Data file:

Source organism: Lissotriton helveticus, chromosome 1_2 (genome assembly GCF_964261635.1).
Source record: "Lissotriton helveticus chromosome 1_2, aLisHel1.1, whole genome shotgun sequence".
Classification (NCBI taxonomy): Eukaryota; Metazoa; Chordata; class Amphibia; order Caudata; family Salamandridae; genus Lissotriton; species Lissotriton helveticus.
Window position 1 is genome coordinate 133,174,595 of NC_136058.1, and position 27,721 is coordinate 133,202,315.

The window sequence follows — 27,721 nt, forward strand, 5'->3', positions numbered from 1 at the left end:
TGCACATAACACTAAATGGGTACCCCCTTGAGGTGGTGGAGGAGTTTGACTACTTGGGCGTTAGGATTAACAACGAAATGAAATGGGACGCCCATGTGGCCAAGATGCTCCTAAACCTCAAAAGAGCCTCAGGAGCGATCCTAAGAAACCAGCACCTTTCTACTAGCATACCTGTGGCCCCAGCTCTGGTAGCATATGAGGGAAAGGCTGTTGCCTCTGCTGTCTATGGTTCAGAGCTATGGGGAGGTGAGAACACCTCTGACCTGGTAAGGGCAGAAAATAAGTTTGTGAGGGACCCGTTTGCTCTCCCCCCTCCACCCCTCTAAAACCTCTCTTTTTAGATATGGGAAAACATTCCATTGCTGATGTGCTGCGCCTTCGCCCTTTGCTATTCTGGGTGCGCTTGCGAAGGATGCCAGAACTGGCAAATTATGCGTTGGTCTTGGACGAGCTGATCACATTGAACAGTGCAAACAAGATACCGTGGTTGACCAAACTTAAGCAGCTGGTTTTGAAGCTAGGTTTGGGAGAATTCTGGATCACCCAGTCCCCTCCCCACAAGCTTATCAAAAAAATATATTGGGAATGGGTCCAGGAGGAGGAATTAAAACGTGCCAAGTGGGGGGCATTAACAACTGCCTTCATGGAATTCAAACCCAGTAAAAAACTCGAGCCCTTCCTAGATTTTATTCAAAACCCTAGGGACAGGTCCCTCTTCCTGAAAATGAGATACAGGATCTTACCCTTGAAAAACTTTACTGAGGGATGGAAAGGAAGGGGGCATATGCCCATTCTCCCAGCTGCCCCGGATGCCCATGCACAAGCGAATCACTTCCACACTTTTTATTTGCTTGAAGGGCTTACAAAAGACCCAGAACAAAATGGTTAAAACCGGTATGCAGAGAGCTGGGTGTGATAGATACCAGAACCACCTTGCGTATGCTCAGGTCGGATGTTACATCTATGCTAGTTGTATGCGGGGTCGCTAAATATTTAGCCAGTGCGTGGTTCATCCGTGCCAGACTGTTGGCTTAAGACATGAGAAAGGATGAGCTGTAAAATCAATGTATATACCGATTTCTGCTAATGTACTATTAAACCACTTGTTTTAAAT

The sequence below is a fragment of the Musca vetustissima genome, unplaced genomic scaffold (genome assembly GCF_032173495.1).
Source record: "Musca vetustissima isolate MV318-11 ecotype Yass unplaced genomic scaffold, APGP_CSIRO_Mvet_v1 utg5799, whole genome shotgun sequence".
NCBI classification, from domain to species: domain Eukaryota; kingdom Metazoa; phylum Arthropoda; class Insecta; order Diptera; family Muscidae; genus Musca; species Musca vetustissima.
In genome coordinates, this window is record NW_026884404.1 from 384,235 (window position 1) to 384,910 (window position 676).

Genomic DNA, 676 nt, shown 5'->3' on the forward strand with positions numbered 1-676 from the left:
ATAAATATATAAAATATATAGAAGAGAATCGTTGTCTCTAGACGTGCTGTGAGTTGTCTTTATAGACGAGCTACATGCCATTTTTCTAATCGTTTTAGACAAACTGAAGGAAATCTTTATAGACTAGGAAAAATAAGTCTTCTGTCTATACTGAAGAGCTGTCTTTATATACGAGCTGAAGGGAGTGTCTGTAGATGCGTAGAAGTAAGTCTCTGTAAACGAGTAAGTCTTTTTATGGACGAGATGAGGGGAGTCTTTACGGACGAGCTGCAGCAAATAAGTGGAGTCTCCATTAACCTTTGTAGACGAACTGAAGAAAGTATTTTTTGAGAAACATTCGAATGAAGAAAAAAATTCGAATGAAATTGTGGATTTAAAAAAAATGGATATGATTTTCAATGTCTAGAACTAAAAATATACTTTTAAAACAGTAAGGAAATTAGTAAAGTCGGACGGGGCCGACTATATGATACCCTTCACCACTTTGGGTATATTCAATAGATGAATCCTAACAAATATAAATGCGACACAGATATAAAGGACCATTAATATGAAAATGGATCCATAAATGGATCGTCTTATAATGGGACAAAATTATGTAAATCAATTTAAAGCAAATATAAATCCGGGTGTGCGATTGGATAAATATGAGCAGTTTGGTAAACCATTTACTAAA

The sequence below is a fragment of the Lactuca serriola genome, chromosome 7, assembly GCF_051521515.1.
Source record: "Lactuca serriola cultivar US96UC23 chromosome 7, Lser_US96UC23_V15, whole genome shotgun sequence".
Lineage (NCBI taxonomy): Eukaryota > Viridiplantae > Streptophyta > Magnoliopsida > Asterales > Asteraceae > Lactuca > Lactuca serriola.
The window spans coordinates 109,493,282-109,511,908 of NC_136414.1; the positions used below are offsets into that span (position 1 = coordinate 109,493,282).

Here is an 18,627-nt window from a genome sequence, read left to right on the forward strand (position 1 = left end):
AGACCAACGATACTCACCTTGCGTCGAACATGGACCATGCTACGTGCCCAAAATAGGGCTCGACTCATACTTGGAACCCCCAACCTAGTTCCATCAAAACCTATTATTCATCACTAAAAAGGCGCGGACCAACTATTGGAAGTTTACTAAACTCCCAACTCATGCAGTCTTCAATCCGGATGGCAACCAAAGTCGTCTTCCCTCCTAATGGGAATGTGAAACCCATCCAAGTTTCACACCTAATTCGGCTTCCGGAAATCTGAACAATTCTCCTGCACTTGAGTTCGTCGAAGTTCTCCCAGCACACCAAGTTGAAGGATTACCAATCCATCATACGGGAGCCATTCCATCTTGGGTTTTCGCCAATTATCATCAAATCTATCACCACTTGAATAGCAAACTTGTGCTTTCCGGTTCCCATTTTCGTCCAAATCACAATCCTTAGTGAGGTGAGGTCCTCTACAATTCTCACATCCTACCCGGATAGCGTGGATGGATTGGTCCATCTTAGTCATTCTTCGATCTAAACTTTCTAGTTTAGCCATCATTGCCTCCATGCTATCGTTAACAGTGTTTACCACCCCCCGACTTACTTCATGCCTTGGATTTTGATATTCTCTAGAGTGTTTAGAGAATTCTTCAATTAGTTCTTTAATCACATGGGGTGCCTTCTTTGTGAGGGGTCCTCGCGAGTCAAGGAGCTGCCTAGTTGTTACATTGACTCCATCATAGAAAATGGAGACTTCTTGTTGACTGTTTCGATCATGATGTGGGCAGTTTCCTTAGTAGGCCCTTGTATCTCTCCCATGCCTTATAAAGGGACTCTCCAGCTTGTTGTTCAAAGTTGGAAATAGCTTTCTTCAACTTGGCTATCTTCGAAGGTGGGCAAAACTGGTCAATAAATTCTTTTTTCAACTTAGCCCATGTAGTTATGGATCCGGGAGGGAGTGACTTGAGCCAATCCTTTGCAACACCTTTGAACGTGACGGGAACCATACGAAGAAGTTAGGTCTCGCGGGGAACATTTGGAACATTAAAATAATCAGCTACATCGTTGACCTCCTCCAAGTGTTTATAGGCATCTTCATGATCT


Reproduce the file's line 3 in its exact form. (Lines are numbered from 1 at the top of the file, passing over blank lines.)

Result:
Classification (NCBI taxonomy): Eukaryota; Metazoa; Chordata; class Amphibia; order Caudata; family Salamandridae; genus Lissotriton; species Lissotriton helveticus.